MORE than £370,000 has been spent on 870 tablet devices for staff at Northern Devon Healthcare Trust in the last two and a half years.
Information obtained by the Journal shows the trust has spent more than £550,000 on laptops, tablet devices and mobile phones for staff since April 2011.
The trust confirmed £371,520 had been spent on issuing 870 tablet devices, including Apple iPads and Samsung Galaxy tablets, to community staff workers as part of a new initiative.
Northern Devon Healthcare Trust said investment in the tablets had meant the trust could save around £750,000.
Glen Everton, senior communications manager at Northern Devon Healthcare Trust, said these savings would come from money saved by not employing extra “data-inputting staff” to cover community services who “otherwise would have been required”.
However, Robert Oxley, campaign director of the TaxPayers’ Alliance, said the trust should justify the amount of money it spent on the “premium products”.
He said: “Tablets are often a premium product and come with a premium price tag. Health chiefs need to explain how the tablets will improve patient care and how they will save money.
“Given the trust is spending so much on tablets it should drastically cut its printing cost otherwise taxpayers will view these purchases as a waste.”
Last year, Northern Devon Healthcare Trust launched an initiative called ComPAS which saw more than 800 community staff workers given Samsung Galaxy 7 inch tablets to allow them to collect information while visiting patients.
Mr Everton said: “Without the ComPAS scheme and the Samsungs, we’d be £750,000 worse off and needing to make savings to offset the loss.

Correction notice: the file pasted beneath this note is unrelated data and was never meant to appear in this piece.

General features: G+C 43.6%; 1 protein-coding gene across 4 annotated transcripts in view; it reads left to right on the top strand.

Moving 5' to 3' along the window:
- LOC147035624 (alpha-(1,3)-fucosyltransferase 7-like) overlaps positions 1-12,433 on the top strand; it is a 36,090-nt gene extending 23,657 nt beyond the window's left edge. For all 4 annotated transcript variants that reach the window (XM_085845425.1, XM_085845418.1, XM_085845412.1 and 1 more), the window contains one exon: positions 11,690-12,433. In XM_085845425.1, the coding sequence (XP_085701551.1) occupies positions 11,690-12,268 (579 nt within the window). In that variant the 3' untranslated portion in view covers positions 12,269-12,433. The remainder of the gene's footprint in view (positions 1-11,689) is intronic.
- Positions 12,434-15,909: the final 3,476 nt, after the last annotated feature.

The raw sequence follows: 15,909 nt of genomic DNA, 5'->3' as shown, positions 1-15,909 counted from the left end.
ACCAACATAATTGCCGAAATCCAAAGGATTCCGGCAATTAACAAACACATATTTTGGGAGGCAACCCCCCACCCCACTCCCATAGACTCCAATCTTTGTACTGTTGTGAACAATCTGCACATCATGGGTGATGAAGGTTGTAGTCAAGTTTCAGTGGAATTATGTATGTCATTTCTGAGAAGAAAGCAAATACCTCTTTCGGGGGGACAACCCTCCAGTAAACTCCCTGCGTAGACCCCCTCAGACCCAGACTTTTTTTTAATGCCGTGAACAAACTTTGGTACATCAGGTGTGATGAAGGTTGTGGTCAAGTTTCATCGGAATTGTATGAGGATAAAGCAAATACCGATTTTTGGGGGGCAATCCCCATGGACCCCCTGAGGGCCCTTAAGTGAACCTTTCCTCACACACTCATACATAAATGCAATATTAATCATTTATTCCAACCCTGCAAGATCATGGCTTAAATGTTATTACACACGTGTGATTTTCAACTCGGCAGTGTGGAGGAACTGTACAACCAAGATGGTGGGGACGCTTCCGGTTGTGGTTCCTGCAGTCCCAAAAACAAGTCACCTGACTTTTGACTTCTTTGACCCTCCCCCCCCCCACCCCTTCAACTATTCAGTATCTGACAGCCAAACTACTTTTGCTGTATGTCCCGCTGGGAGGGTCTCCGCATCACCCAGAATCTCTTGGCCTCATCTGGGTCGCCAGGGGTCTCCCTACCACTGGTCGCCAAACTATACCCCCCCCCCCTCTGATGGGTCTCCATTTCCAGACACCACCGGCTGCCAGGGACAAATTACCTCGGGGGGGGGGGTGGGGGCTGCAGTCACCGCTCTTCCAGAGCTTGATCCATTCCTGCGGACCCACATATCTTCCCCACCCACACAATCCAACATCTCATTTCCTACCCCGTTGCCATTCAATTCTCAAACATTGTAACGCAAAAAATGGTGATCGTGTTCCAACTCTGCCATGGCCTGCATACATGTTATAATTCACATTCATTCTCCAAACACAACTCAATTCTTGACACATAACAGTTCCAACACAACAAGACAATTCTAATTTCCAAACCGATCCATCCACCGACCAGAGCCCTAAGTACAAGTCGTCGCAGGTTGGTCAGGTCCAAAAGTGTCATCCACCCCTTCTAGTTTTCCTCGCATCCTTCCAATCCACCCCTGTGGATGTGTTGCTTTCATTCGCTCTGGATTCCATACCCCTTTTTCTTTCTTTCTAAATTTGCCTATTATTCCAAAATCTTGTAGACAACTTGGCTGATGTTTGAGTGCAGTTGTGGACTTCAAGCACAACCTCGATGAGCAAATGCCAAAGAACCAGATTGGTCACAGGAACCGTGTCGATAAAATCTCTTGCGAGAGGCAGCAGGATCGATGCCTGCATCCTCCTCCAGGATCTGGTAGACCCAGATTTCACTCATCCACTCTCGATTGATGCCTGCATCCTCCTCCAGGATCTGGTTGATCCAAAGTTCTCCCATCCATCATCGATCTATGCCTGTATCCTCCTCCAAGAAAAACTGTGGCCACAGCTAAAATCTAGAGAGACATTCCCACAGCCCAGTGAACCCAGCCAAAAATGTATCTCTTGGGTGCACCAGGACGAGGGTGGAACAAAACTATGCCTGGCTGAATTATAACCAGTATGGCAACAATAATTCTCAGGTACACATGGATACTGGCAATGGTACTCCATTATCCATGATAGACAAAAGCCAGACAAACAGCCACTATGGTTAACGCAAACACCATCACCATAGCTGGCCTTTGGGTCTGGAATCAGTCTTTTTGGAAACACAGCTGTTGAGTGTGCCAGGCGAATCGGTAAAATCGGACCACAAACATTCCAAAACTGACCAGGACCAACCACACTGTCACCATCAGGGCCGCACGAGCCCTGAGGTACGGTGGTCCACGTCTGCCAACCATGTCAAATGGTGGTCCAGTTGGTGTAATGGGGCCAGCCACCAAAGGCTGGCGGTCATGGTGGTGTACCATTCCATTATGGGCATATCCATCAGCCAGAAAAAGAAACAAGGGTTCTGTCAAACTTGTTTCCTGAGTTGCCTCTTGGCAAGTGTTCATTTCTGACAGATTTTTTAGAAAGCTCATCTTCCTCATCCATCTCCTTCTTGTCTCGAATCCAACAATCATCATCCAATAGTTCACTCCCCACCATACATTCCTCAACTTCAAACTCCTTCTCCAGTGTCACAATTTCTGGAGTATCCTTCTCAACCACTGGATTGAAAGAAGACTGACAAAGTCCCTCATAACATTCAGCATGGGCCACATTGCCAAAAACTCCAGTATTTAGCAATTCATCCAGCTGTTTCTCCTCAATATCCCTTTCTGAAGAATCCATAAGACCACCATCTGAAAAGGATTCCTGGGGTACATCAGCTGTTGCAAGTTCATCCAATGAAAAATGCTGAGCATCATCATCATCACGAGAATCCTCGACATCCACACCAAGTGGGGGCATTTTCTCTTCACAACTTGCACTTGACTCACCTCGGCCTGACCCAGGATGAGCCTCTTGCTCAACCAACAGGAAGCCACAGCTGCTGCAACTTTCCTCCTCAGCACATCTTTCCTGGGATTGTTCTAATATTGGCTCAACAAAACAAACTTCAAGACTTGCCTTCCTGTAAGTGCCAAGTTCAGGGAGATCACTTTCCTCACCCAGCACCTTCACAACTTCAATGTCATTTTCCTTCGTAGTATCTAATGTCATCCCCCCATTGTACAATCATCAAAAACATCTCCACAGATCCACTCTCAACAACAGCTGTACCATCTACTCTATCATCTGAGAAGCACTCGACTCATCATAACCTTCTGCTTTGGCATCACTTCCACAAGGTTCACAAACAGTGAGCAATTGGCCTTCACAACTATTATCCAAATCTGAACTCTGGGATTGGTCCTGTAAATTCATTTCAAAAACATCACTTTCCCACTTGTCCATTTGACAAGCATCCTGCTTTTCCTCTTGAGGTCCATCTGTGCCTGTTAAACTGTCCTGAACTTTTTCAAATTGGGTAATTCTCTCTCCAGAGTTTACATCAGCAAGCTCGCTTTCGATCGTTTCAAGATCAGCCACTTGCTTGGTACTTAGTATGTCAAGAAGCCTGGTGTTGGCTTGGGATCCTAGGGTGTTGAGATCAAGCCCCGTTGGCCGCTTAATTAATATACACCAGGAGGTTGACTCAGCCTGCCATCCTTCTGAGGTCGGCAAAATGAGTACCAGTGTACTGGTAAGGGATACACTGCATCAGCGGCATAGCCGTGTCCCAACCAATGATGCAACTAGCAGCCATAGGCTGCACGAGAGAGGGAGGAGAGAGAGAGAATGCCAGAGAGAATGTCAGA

“It is one of those projects where not only do patients and staff get real benefits from the investment, but it saves money as well.”
The trust also confirmed it spent £175,486 on 240 laptops for staff members and £26,600 on 280 mobile phones which Mr Everton said were needed for a “modern workforce”.
He said: “Mobile phones and laptops are simply tools for the jobs that people do, especially those who travel a lot and have different bases around the whole patch.
“These mean people can work remotely, often wirelessly, and even from home if they can’t get to work in the snow, for example.
“In other words, it’s the sort of technology that we need for a modern, mobile workforce rather than one that’s tied to the office, the landline and the desktop computer.”
What is the ComPAS project?
NORTHERN Devon Healthcare Trust launched the ComPAS project last year.
As part of the initiative, community staff workers were given 7-inch Samsung Galaxy tablets to enable it to comply with the requirement to complete Community Information Data Sets (CIDS), which involves collecting 150 different data points on patients.
The trust said the tablets allowed community teams, who travel across the county to visit patients, to input data while out on the road instead of having to return to base.
The trust said the investment in the devices allowed it to save £500,000 around “planning and resourcing” and allowed it to collect data worth £250,000 at no extra cost.
An app has been developed for the tablets which enables workers to upload data regardless of whether they have a mobile signal or internet connection.
Keri Storey, assistant director of health and social care at Northern Devon Healthcare Trust, said: “When we started ComPAS we had two aims – to help NDHT deliver excellent community care and to ensure compliance with the Department of Health’s Community Information Data Set directive, which requires clinicians to collect various data sets on their activities and patient outcomes.
“We knew that for clinicians working in a rural area, mapping technology would be useful, as would access to email and these tools have really improved communications with both patients and colleagues.
“This was about much more than complying with CIDS – it’s about delivering better care and helping individuals live independent, healthy lives in their own homes.”